One was punched in the stomach about a year ago. During the summer, a passenger jumped on a female driver and began kissing and groping her, Cortez said.
About a month ago, a drunk, would-be passenger punched and kicked a male driver after being told to get off a bus, according to an Aspen police report.
In that incident, a 53-year-old RFTA driver reported that Jose Ortega-Castillo, 33, boarded his bus, which was parked near Wagner Park, about 11:45 a.m., the report states. The driver told him the bus was not in service and he that needed to get off. Ortega-Castillo then began cursing at the driver, who told him that because of his drunken belligerence, he would not be able to ride the bus when it went back into service, according to the report.
Both men apparently got off the bus at that point.
"When (the driver) began walking away, Ortega-Castillo punched (the driver) in the left side of the head," the report states. "(The driver) slipped and fell to the ground, and Ortega-Castillo began kicking (the driver) in the side of the body."
Aspen police officers located Ortega-Castillo a few blocks away and arrested him. His breath-alcohol content was 0.29 — more than three times the legal driving limit — when he was later tested at the Pitkin County Jail, according to the police report.
Blankenship is aware of all four incidents and is concerned.
"In recent years, we've seen an increasing number of disturbances on buses," he said.
That's the main reason why RFTA budgeted $80,000 in 2016 and 2017 for both security at Rubey Park and to provide security guards on certain buses, Blankenship said. That number is up from $50,000 spent on security in 2015, and includes $40,000 from the city of Aspen specifically for Rubey Park security, he said.
The money provides increased security at Rubey Park seven days a week during the peak season, Blankenship said.
Additionally, a private security service places two security guards on buses Friday and Saturday nights between 8 p.m. and 2:15 a.m., as well as one other randomly chosen night of the week, said John Hocker, RFTA's co-director of operations. Security guards are provided for special events, as well.
The exact buses the guards ride are at the discretion of security service, Hocker said. Sometimes guards ride all the way to Snowmass Village, Carbondale or Glenwood Springs. Sometimes they just ride to the Intercept Lot at Brush Creek Road, then catch the next bus back to Aspen and do it again.
"They play it by ear," Hocker said.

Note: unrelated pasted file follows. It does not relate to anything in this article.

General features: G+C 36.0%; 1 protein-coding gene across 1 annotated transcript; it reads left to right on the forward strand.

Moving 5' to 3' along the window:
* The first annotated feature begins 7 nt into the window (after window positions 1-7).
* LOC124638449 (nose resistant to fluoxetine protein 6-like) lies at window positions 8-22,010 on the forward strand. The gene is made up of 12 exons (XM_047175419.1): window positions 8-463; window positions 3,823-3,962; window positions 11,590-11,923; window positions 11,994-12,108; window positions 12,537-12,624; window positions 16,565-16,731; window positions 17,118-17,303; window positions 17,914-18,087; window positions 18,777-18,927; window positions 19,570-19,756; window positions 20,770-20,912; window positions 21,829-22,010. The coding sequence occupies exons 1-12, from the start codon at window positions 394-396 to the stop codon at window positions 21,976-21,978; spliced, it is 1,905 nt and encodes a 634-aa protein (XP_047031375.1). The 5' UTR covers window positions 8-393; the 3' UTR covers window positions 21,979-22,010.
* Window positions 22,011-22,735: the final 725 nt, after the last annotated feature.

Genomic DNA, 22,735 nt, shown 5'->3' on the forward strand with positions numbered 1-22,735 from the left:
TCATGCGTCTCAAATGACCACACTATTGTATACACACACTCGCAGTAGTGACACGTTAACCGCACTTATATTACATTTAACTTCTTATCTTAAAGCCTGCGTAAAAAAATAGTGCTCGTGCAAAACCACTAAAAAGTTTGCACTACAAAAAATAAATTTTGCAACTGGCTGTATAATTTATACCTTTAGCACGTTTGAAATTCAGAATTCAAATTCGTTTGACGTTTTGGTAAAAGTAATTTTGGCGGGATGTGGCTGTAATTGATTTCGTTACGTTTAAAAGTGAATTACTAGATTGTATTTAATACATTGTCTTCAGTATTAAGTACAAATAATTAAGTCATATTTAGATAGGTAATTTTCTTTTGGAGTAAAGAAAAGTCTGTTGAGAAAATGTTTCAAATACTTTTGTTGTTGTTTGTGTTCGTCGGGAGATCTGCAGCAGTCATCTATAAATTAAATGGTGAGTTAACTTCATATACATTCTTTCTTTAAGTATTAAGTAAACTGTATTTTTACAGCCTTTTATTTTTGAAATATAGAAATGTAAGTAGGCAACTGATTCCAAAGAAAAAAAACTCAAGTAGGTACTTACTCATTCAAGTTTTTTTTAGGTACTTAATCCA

All buses are equipped with video and audio recorders, he said.
Blankenship said he believes the current security setup is working.
"It's not gotten to the point where we felt like we need a security presence on every bus," he said. "I just don't know how we defend against every situation."
For Potts and Cortez, the main problem is RFTA's policy allowing alcohol on buses. Passengers are not allowed to board with an open container of alcohol, but are free to open alcohol containers once aboard.
The policy is in place because RFTA doesn't want drivers to become the booze police, Blankenship said, which would make their jobs more dangerous. "A lot has to do with people drinking a lot, getting on the bus and continuing to party," he said. "It's allowed because we don't know how to prevent it."
Potts said allowing alcohol on board the buses is the one thing he'd like to see changed.
Cortez has been practically begging for it. Six months ago, Cortez said he spoke to the RFTA board about the problem of alcohol on buses and its threat to driver safety.
"I received a lukewarm response from the board," he said. "My impression was the board wasn't interested in it."
Blankenship said he thinks the only way to prevent alcohol consumption on buses is to forbid eating or drinking anything while aboard.
Cortez suggested another solution.
"Increase security," he said. "That's one way to do it."
If not, Cortez said, find another solution.
"Something has to be done," he said. "It's a dangerous period to be a (RFTA) driver."
RFTA board member George Newman — who also is chairman of the Pitkin County board of commissioners — agreed that something needs to be done about alcohol on RFTA buses. He is in favor of increasing RFTA's security budget to get a handle on the issue.
"We've got to address the problem two-fold," Newman said. "(First) no open containers of alcohol on the bus at all. And (second), some security on late-night buses so drivers don't have to deal (with policing alcohol).
"I think that's the direction we're going in."
Newman said he's been pushing for the no-alcohol policy and believes it would go a long way toward alleviating the belligerence problem.
"Safety is a top priority for the RFTA board — not only for drivers but for passengers, too," he said. "Those incidents (assaults on drivers) are unacceptable to me, and I believe are unacceptable to the rest of the board.
"We need a stronger policy."